Work On Your Defences!

Part of the human condition is to have thoughts, feelings, urges and memories that we would rather not have to experience or deal with. The human mind is an amazing creation SubhanAllah, and it is forever finding creative ways to survive and adapt in difficult situations.

The psychologist Sigmund Freud first coined the term ‘defence mechanism’ which he used to describe an unconscious (out of conscious awareness) psychological strategy that people use to protect themselves from unwanted feelings of anxiety, threat and thoughts regarding matters that the individual does not want to confront.

If a person does something wrong or unacceptable, it should elicit feelings of guilt, anxiety or shame. If a person is unable to face what they have done and cope with the 


associated feelings, then a defence mechanism may be activated so that the conscious mind does not have to deal with the feelings of anxiety etc caused by the unwanted thought/behaviour.

In a similar way if a person has experienced a traumatic event or is facing an extremely stressful situation, defence mechanisms would help shield the person from having to deal with the anxiety that would be caused. The emotions do not disappear and can still cause problems but in the moment they help the person avoid the reality of what they are facing or going to have to deal with.

This process is mostly unconscious and the person is unaware that it is happening, although it is best seen as a continuum that ranges from some conscious awareness (e.g. when we makes excuses) to a complete lack of awareness (internal blocking of overwhelming emotions such as when severe trauma occurs).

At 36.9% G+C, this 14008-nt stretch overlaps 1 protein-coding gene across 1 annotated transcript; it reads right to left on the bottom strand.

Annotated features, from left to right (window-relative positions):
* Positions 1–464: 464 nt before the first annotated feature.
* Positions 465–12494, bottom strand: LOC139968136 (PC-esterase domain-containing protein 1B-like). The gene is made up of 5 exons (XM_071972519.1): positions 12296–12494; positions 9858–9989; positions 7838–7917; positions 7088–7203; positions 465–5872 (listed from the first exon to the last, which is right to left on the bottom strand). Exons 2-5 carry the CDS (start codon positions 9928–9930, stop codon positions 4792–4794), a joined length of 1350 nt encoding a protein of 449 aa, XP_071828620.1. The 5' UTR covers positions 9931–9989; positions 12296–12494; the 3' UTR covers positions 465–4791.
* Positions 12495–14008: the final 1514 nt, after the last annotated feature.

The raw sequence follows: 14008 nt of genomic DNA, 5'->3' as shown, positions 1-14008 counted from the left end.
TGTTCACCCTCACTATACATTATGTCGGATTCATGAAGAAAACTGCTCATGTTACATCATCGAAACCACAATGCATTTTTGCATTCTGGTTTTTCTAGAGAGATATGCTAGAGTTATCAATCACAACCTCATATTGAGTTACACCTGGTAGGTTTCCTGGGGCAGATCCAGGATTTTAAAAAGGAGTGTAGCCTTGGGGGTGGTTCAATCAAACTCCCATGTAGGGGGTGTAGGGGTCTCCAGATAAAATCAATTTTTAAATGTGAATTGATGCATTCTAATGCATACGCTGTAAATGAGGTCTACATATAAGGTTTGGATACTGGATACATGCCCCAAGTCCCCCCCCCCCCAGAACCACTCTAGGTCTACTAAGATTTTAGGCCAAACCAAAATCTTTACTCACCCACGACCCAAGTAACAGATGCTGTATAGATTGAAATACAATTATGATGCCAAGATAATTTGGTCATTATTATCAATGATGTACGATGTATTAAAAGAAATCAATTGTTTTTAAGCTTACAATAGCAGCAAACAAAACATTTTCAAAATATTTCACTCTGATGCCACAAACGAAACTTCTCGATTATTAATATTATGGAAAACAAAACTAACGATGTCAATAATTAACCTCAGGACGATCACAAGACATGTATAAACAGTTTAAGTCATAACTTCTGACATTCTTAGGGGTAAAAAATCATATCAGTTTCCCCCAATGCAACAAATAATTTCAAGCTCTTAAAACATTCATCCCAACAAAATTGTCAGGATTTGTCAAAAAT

For example, a common defence mechanism is denial – whereby the person in question denies that a thought, feeling or behaviour has occurred e.g. when someone denies they have an addiction problem or when someone refuses to acknowledge that a loved one has passed away.

As defence mechanisms tend to operate at an unconscious level it means the individual lacks the insight or self-awareness as to what they are doing and why. In some circumstances the defences can be helpful in the short term if it helps a person cope e.g to go to work. However, they become problematic in the long term if the underlying problem is not addressed e.g. if an addiction isn’t acknowledge and treated, and when they are used to avoid dealing with everyday issues e.g sorting out financial debts.

As Muslims we can also see how the whisperings of Shaytan can fuel our defence mechanisms, such as by making us avoid our responsibilities in the case of ‘denial’ e.g refusing to acknowledge when we are in the wrong, or by justifying our bad behaviours as in the case of ‘rationalisation’ e.g. I worship Allah in my own way so I don’t need to perform the five daily prayers.

Sigmund Freud’s daughter Anna, developed her father’s psychoanalytic work and study of psychic defences and went on to identify 10 primary defence mechanisms.

These will be discussed in the articles below so that you can reflect upon them and begin to try and notice them in yourselves. However, they are largely unconscious processes so if you are experiencing difficulties or have a history of trauma then please seek the help of a trained mental health professional.

If you notice defence mechanisms in your children (or others) remember that they are protective mechanisms and serve a purpose. A confrontational approach “You’re in denial!”, will only serve to increase the person’s anxiety and shore up their defences, “No I’m not!”. A gentler more indirect and compassionate approach will achieve a better outcome InShaAllah. But as already mentioned, it is better to work on ourselves first!